There is only one story of note in which the protagonist achieves any sort of enlightment via exile, and that is The Catcher in the Rye. It is certainly not a movie about a beautiful woman who negotiates a hefty book advance so she can gallivant around the world, having her life affirmed by white men, and banging Billy Crudup, James Franco, and Javier Bardem in the worst example of filmic white privilege not perpetrated by Nancy Meyers. "Forgive yourself"? For what, living the dream? Shut up, Eat Pray Love.
Lest we let romantic comedies die their overdue death, romantic round-ups have swooped in to take their place so that Julia Roberts can make $500,000 a minute for Valentine's Day. You know, that movie that's stitched together from the discarded scraps of six romantic comedies that couldn't get produced on their own. But isn't Julia's smile worth every penny?
Sequels 20 Years Too Late
Wall Street: Money Never Sleeps at least had some cultural relevance going for it, but where are the audiences for Tron: Legacy and now Top Gun 2? Sequels usually do a good enough job of tarnishing the original without having decades of corrosion thrown into the mix.
Unless a movie is made from the ground up as a 3D picture, it isn't worth three extra bucks for motion sickness. Save your money, and your stomach, and stick with 2D.
Underrated lists are easy (well, maybe not X). Overrated lists are hard. It's hard to call something out being taken too seriously or being well liked for no real reason or being liked for the wrong reasons. No one wants to hear that. It's far easier to say, "Hey, look at this thing! Like it!" than "Stop looking at that!"
Visual Artists as Filmmakers
Visual arts and media arts are two distinct disciplines. While directors with great visual style (Baz Luhrmann, Michel Gondry) can make great movies, visual artists with an understanding of film rarely do. Which is how you end up with a movie like The Runaways. Michael Shannon promises us that "rock and roll is a blood sport," yet we spend more time watching the sunlight reflect off Dakota Fanning's hair than gaining any insight into the seminal '70s band.
War On Original Ideas, Hollywood's (tm The Vulture)We saw the same movie four times this year. Did we go see Inception four times? Nope. We saw The Losers, The A-Team, The Expendables, and Red. All of these seemingly different movies are actually the same movie about a team of former military men (and women, in the case of Losers and Red) who are betrayed and band together as mercenaries to clear their names. Only The Expendables gets points for not being an adaptation. As for The Losers and The A-Team, is there a reason they went so far as to set their climactic final battles in the same location?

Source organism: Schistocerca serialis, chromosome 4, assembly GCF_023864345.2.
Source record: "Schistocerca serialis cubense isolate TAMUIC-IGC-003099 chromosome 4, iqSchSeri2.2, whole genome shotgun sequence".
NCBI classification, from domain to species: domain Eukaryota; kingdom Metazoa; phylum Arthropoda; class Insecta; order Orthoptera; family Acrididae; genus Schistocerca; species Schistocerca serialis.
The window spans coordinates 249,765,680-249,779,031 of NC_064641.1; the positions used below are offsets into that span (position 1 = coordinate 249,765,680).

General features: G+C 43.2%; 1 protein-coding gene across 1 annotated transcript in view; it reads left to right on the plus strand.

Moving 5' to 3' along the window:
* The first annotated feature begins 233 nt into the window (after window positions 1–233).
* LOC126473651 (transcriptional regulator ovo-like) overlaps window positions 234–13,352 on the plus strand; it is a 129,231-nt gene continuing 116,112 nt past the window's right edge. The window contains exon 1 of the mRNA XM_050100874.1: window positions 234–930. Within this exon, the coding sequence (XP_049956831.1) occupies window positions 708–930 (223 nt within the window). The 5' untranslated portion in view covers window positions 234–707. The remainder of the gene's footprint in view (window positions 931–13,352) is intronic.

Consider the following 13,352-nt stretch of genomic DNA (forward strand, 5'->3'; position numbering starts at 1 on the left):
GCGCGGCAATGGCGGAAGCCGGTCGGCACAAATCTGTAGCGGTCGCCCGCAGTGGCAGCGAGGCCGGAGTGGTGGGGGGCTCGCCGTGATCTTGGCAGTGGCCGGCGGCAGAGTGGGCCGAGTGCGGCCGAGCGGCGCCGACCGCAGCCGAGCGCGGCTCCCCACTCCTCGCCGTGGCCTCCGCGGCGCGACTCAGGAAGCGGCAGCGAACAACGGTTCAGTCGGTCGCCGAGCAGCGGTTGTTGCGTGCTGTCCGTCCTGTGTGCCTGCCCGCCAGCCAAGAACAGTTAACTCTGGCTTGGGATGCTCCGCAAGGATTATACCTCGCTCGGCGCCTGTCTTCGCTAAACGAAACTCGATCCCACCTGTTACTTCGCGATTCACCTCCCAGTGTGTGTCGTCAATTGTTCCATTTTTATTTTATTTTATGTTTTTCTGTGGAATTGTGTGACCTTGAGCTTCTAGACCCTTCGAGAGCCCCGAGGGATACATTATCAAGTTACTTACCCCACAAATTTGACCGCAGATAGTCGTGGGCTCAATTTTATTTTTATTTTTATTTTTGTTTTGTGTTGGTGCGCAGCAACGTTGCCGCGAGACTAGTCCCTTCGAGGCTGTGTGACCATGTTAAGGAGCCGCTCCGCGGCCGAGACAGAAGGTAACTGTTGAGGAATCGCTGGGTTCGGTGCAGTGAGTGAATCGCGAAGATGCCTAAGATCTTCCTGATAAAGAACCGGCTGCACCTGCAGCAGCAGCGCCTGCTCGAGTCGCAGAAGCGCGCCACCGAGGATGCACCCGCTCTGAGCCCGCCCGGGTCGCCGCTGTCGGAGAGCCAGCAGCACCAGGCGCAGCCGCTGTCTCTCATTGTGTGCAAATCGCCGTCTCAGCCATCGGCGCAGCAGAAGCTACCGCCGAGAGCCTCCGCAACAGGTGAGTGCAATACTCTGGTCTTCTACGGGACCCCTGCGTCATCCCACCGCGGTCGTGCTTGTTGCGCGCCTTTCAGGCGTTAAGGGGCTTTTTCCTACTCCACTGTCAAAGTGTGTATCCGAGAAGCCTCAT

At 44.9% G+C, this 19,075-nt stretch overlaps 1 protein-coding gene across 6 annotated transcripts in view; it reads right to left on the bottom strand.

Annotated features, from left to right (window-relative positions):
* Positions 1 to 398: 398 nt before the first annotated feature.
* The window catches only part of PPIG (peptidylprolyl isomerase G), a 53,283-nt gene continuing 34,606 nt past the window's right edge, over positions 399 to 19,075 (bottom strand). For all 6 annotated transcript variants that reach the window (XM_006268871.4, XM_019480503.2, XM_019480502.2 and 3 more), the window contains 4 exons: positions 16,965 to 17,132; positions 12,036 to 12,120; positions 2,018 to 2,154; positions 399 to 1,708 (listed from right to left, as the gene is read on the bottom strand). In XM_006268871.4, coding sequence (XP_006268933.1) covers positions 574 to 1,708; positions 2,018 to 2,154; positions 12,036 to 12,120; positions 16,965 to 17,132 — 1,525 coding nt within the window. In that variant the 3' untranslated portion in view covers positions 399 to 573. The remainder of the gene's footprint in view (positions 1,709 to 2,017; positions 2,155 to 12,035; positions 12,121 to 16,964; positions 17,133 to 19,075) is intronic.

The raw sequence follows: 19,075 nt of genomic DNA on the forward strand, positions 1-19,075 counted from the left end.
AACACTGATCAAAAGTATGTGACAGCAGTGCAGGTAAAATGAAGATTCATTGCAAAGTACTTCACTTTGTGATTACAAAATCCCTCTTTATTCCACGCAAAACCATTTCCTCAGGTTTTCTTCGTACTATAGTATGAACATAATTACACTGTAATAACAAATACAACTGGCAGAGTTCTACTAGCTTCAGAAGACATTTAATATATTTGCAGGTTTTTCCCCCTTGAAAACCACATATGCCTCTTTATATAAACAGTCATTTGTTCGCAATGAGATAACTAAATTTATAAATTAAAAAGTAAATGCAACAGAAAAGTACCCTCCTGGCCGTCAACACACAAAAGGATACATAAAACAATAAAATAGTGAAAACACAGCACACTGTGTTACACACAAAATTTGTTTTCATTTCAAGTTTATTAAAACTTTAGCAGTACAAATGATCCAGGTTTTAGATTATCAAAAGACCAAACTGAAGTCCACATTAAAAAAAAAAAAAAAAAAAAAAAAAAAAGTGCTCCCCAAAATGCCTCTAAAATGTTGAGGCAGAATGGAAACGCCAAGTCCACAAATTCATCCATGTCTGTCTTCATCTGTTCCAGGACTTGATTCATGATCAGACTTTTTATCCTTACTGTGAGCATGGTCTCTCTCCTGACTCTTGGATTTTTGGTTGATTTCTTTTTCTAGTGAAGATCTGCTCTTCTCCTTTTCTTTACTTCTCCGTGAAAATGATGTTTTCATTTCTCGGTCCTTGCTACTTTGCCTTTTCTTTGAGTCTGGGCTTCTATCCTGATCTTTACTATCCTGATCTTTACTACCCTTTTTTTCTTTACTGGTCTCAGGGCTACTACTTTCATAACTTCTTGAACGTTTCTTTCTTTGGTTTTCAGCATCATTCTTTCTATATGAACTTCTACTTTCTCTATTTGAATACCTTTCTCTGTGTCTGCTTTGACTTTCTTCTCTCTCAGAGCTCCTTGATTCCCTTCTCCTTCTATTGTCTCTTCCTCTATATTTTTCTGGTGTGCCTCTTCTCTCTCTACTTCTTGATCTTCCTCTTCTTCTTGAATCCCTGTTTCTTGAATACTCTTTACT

Ratings can be helpful guidelines for parents. Nowadays, so can Kids In Mind and the thousands of other sites like it. So what purpose do ratings, particularly X-ratings, serve? To keep audiences from movies they might enjoy, like A Fistful of Dollars, Saturday Night Fever, and even 1931's Frankenstein. Is there a parent today who wouldn't let their child watch Frankenstein until her 18th birthday? Is someone tearing their hair out about how their 17-year-old can't handle Saturday Night Fever? Of course not. The MPAA isn't doing anyone any favours.
As pop culture vultures, it's hard to stop ourselves from agreeing with Rob Gordon on this one: "What really matters is what you like, not what you are like. Books, records, films -- these things matter. Call me shallow, but it's the fuckin' truth." What we need to remember, though, is that everyone thinks they have good taste. It is statistically very unlikely that we all do. What we have is tastes. Personal, specific, biased tastes. As much as we can learn about filmmaking, as many movies as we see, we just might end up with shelves that house Twilight along with The Godfather.
Galifianakis isn't actually overrated. What he is is in great danger of becoming overexposed and thus losing his appeal. Slow down, Galifianakis. It's too late to get out of The Hangover II, but, if Due Date is anything to go by, stop taking Todd Phillip's calls. To quote the latter, check yourself before you wreck yourself.
Tags: adrien brody is my hog, alphabet, check yourself before you wreak yourself, cinema, list, mad men, nostalgia, overrated, vampires